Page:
So, You Wanna Host The Superbowl, Eh?

I've always been interested in the effect of big sporting events have on local economies. One of the reasons is that I'm not entirely sold that it has the positive effect that is mostly spun to the public by local politicians and large sporting organizations (e.g.- NFL, IOC).

Recently, out favorite economic journalists at NPR's Planet Money spoke with a Sports Economist regarding the Super Bowl's effect on Indy's local economy:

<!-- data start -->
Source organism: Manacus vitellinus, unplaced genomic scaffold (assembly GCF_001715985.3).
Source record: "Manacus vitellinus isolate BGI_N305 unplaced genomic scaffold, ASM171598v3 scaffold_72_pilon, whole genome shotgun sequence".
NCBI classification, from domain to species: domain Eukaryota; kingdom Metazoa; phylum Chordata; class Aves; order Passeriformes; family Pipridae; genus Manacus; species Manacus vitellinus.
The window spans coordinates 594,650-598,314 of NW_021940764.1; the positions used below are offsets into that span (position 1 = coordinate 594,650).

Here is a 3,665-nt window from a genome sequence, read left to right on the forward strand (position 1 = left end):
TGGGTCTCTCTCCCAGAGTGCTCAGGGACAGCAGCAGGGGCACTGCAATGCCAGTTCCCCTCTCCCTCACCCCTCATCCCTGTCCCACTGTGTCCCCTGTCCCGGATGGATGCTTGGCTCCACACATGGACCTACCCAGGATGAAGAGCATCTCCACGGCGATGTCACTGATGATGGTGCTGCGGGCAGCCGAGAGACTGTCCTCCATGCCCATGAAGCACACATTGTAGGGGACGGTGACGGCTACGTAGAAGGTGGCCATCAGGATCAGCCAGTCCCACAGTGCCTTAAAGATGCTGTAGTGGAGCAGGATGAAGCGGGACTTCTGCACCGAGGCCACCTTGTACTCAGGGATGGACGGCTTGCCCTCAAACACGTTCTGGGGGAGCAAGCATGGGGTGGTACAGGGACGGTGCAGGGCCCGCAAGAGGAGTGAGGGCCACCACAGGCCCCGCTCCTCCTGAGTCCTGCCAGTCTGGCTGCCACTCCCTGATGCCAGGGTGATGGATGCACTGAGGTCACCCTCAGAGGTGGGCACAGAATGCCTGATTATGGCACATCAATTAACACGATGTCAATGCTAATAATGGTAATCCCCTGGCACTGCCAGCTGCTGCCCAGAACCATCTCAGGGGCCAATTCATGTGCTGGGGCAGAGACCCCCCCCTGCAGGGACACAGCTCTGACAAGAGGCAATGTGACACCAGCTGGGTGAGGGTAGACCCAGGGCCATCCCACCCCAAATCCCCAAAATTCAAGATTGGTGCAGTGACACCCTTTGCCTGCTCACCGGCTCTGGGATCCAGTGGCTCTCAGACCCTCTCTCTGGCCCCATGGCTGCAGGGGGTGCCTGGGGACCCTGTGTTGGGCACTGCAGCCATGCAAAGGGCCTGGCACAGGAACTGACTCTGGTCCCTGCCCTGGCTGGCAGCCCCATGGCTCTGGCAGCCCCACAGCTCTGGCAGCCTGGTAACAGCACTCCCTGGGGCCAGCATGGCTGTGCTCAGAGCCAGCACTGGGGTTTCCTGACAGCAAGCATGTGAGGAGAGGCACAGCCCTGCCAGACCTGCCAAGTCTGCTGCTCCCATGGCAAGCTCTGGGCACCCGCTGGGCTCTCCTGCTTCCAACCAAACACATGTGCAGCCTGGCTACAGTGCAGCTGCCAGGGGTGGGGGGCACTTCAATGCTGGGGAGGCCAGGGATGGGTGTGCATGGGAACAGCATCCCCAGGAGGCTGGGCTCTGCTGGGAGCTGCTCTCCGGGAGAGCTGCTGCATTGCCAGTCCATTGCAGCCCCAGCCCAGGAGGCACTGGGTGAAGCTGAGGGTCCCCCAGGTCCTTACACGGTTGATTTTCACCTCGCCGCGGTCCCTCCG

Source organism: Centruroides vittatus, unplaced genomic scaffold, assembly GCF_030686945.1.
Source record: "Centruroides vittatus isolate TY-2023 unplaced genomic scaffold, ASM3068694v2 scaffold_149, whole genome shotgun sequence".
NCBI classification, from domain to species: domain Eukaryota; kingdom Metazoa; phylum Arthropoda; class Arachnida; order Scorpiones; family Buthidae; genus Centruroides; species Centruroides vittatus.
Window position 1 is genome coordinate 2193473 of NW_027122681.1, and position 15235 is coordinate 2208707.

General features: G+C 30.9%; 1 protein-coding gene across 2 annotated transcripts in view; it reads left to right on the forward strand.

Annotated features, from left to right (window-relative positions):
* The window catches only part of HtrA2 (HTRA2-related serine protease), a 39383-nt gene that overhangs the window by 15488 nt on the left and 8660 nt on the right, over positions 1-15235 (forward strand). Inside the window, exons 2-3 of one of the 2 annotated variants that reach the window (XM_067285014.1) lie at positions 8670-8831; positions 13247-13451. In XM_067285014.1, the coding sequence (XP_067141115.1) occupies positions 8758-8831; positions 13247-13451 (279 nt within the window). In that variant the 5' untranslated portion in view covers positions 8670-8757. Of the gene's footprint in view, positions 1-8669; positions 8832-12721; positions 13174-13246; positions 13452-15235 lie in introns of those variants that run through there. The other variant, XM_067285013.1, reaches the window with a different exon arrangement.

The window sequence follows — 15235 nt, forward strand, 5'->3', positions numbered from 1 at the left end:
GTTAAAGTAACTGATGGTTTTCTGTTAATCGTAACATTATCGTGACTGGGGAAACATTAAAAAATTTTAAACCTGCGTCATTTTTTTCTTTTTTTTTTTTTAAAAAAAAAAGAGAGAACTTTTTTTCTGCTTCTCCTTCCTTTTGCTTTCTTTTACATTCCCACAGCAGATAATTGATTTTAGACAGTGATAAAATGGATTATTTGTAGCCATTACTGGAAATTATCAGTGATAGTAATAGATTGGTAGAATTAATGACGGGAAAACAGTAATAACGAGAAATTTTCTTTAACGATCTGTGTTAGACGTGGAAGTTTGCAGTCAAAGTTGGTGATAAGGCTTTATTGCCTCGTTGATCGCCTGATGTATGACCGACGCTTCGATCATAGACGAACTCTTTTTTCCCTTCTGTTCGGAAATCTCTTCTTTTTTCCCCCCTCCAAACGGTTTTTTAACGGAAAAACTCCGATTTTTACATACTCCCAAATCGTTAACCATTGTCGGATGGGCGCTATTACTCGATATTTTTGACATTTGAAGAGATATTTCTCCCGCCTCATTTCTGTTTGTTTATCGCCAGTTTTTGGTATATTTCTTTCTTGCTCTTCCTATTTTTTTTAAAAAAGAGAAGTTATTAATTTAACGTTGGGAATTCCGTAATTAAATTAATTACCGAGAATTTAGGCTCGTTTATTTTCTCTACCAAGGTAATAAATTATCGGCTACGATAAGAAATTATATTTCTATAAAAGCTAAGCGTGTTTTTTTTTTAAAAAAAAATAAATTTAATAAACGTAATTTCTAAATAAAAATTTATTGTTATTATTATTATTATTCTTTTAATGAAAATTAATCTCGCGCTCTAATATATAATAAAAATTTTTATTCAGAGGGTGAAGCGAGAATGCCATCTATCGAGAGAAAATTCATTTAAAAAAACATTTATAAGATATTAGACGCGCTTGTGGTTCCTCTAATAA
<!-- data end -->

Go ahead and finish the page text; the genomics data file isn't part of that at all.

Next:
[Victor Matheson] argues hosting the Super Bowl pushes out the economic activities that occur on normal, non-Super Bowl hosting weekends. No conventions are held. Museums are closed. Local residents do not come downtown simply because it's too crowded.
We luuuuuvvvzzz sports and we luuuuuuuuuuvvvzzzz economics -- when combined, they produce unstoppable powers. And, if you listen closely to said podcast, you'll hear about such awesome powers in terms such as "multiplier," "equity," "efficiency," and the implication of substitute goods. See? Unstoppable.

(I just had an econgasm, but I digress)

Good job, Planet Money crew!

P.S.-If any of our readers are from Atlanta and are familiar with the economic effects of the '96 Olympics, please do leave a comment!

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